Quick Thoughts on Timing of China’s Debt Crisis

By | December 6, 2016
China’s Crisis


I’ve been getting questions recently on when China may hit the crisis point.Timing for a crisis is always tricky. The short answer — no catalyst yet. I see three parameters:

1) The amount and type of credit at risk.

2) The state of the fundamental economy.

3) General “perception” among individuals.

On the first question, the chart below has a breakdown of credit. For the past few years, Trusts and WMPs have been the most risky, in the sense that they are short-term and high interest rates. However, this credit is disbursed among many different lenders. Recently, as you know, other banks have increased their exposure. I would argue there are two risks — an interbank risk of defaults and a general run on liquidity from private sources.

What would trigger any of these?

1) Defaults in the shadow market. Private investors could quickly pull out of these investments, causing a liquidity crisis among borrowers, including LGFVs, private corporates (mainly property developers), and ultimately governments that can no longer sell land at a premium nor earn income from property-related fees. This is what the recent court case on a trust default may be implying.

2) A single “other” bank suffers a bank run because of a local credit event. This could either cause a chain reaction in the interbank market or lead to a crisis in confidence across a number of investment classes.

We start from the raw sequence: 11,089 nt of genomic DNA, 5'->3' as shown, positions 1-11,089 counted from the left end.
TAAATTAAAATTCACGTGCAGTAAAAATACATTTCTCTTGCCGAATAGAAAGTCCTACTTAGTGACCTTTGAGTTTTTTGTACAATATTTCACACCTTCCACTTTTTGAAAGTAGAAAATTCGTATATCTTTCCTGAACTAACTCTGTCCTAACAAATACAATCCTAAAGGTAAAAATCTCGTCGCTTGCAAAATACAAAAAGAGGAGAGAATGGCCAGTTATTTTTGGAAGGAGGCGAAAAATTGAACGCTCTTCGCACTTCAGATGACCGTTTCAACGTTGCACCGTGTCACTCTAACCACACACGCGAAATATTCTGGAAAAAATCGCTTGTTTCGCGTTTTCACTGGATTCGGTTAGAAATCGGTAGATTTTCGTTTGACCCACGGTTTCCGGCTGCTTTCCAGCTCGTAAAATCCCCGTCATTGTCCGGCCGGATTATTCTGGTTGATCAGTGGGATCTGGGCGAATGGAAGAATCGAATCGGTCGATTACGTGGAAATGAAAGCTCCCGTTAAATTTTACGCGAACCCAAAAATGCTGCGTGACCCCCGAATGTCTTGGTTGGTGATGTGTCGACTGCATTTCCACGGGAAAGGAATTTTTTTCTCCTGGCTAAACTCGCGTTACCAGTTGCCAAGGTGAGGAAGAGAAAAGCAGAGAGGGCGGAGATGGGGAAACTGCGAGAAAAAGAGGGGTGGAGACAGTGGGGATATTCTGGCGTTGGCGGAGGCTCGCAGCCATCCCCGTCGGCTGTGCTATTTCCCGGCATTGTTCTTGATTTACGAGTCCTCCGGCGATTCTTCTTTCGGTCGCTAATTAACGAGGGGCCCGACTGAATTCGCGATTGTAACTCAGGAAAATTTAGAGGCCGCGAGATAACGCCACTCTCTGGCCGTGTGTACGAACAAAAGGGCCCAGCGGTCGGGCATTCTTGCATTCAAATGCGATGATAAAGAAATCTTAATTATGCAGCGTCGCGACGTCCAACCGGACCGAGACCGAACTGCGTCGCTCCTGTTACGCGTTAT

Is there any sign of this? The fact that private investors are withdrawing cash from their assets in Fujian is a negative sign. We don’t know if this is widespread. Fujian traditionally has been very quick to react to the economy because of its free market orientation. Other than that,  the default of the Trust product was certainly interesting and should be watched closely. Will this investment be allowed to default? Will a bank step in? Will there be others?

I would expect an increase in “liquidity events” in 2017. It could  be that the PBOC/CBRC will step in to recapitalize failed parts of the system, like an octopus regenerating a cut limb. However, if too many limbs are injured, the octopus runs out of protein supplies. Beijing can only recapitalize by issuing government bonds, increasing Central Bank Repos, or expanding state bank balance sheets. But then it has to distribute this credit and also it will be squeezed overall. China can’t accept on its balance sheet the expansion of credit to the tune of 200% of GDP over the past decade or it would be among the most indebted countries in EM in the globe.